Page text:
Not having been to a degree show before I wasn’t sure what to expect, least of all perhaps, a discourse on beauty. Maybe I was expecting radical ideas, politically opinionated work, the passion of the young, which to a large extent I did find; but it was the beauty that I found in abundance that marked this first visit. I plan to go to the show at Ruskin College in mid June as well as UCA with the TV group in a couple of weeks. Eddy (Lerpy) accompanied me for much of the show, he had though, to leave early.
The show was held on two sites, astride the Headington road and there were a few students about to talk and accompany the visitors around, which I have to say added to the experience immensely -especially when they were talking about their own work. I should have taken a camera, it would have been much easier to talk about some of the work which ranged from photography to performance pieces, from video installations to large scale paintings. The exhibition catalogue had an introduction to all 39 artists appearing in the show and an example of their work and it was professionally manufactured, a floor plan was given to the visitor, not needed as I/we were accompanied on the tour.
Of the themes that were being explored by the students, feminism, gender (and gender politics), politics in general, memory were amongst the common themes. I suppose what I noticed most – over and above the shear aesthetic beauty of a lot of the work was that most of the artists were clear about how their personal experiences drove their motivation, equipped them with their vocabulary that found expression in various forms. There didn’t seem to be a stretch into a genre or sphere beyond their realms of experience. It has to be said that these students – at least the ones that I spoke to weren’t in their first flush of youth (though all of course younger than me).
Interviews with many of the students exhibiting can be found here
On the feminist front Char Le had clear influences of Cindy Sherman, both in her representations of transgressive domestic bliss and also her use of masks, though Le used a fluid mask, almost it seemed to me to be an antithesis of the ‘Photoshopped’ world of youth and beauty we see today. I was interested to see Francesca Woodman as an influence in Alex Hackett’s work, seeing the artist participate into a well known local landscape, some of her work can be found here – Alex Hackett. I had a brief opportunity to ask her about this influence and also about the materiality of the accompanying text where she used a typeface and not her own hand, wanting, as she stated, to not impose herself, her signature on the words and leave them anonymous.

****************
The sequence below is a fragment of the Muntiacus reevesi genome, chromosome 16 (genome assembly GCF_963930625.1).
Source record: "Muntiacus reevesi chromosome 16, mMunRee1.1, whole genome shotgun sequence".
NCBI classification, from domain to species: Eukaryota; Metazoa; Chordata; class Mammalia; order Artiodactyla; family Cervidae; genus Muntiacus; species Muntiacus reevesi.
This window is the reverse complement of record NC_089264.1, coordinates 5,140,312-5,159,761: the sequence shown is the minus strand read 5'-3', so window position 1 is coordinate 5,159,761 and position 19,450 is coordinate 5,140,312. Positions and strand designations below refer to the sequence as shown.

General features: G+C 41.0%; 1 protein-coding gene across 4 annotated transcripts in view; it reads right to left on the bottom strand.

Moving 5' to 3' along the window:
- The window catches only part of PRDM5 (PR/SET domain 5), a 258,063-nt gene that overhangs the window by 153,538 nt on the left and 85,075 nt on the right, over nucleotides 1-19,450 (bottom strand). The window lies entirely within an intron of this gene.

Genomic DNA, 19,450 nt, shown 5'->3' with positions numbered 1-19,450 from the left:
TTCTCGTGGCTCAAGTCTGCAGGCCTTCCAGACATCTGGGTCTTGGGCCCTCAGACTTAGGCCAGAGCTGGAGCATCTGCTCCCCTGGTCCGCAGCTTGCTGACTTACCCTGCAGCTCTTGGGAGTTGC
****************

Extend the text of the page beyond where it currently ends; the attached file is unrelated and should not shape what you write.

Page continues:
The work of Mita Vaghela, one of the student escorts made beautiful objects using disposable plastic, very beautiful organic objects with a strong contextual basis. The grips that hold shirts into place when packaged, similarly the collar rings that hold the shirt in place were both used, to create jewellery in the first place, and the collar units were linked to present a sari. Mita discussed beauty as part of her dissertation which she has kindly shared with me. Apparently there is a resurgence in objects that exhibit beauty as a fundamental component of it’s aesthetic and provided some other references. I will read with enthusiasm.
I didn’t expect to stay as long as I did. I didn’t expect to gain as much as I did. I didn’t expect to be able to connect to these artists as much as I did. My only lasting concern was one of Mita’s throwaway comments when she realised that I was a ‘distance learner’, “of course you don’t have workshops do you?” No Mita, we don’t, and we don’t have many conversations either, especially the sort we had when I came to visit your show, about exchanging ideas, about motivations, about…well Art.